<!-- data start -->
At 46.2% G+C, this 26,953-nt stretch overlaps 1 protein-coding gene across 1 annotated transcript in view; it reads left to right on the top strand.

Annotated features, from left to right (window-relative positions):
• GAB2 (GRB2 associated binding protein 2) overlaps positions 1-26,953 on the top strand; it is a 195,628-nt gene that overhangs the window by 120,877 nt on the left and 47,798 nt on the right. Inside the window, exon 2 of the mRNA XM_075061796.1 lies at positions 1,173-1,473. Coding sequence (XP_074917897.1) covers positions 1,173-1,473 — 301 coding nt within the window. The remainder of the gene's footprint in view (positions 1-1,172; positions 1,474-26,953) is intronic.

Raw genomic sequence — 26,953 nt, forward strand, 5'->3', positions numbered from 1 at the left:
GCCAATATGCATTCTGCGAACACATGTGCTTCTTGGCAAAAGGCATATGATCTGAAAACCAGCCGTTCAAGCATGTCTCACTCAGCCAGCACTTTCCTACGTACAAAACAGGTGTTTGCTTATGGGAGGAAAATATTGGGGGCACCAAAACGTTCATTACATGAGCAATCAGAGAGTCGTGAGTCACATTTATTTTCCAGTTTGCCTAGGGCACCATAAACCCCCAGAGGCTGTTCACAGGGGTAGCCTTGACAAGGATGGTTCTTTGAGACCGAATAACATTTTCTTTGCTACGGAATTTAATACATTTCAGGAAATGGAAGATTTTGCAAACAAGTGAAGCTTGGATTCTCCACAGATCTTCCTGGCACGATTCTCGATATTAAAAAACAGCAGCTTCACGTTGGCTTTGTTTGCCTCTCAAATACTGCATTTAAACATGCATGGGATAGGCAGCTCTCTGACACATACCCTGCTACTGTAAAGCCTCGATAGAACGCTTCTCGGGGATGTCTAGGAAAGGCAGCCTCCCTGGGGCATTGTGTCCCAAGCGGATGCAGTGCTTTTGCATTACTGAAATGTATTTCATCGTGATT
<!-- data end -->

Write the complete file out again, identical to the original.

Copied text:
At 46.2% G+C, this 26,953-nt stretch overlaps 1 protein-coding gene across 1 annotated transcript in view; it reads left to right on the top strand.

Annotated features, from left to right (window-relative positions):
• GAB2 (GRB2 associated binding protein 2) overlaps positions 1-26,953 on the top strand; it is a 195,628-nt gene that overhangs the window by 120,877 nt on the left and 47,798 nt on the right. Inside the window, exon 2 of the mRNA XM_075061796.1 lies at positions 1,173-1,473. Coding sequence (XP_074917897.1) covers positions 1,173-1,473 — 301 coding nt within the window. The remainder of the gene's footprint in view (positions 1-1,172; positions 1,474-26,953) is intronic.

Raw genomic sequence — 26,953 nt, forward strand, 5'->3', positions numbered from 1 at the left:
GCCAATATGCATTCTGCGAACACATGTGCTTCTTGGCAAAAGGCATATGATCTGAAAACCAGCCGTTCAAGCATGTCTCACTCAGCCAGCACTTTCCTACGTACAAAACAGGTGTTTGCTTATGGGAGGAAAATATTGGGGGCACCAAAACGTTCATTACATGAGCAATCAGAGAGTCGTGAGTCACATTTATTTTCCAGTTTGCCTAGGGCACCATAAACCCCCAGAGGCTGTTCACAGGGGTAGCCTTGACAAGGATGGTTCTTTGAGACCGAATAACATTTTCTTTGCTACGGAATTTAATACATTTCAGGAAATGGAAGATTTTGCAAACAAGTGAAGCTTGGATTCTCCACAGATCTTCCTGGCACGATTCTCGATATTAAAAAACAGCAGCTTCACGTTGGCTTTGTTTGCCTCTCAAATACTGCATTTAAACATGCATGGGATAGGCAGCTCTCTGACACATACCCTGCTACTGTAAAGCCTCGATAGAACGCTTCTCGGGGATGTCTAGGAAAGGCAGCCTCCCTGGGGCATTGTGTCCCAAGCGGATGCAGTGCTTTTGCATTACTGAAATGTATTTCATCGTGATT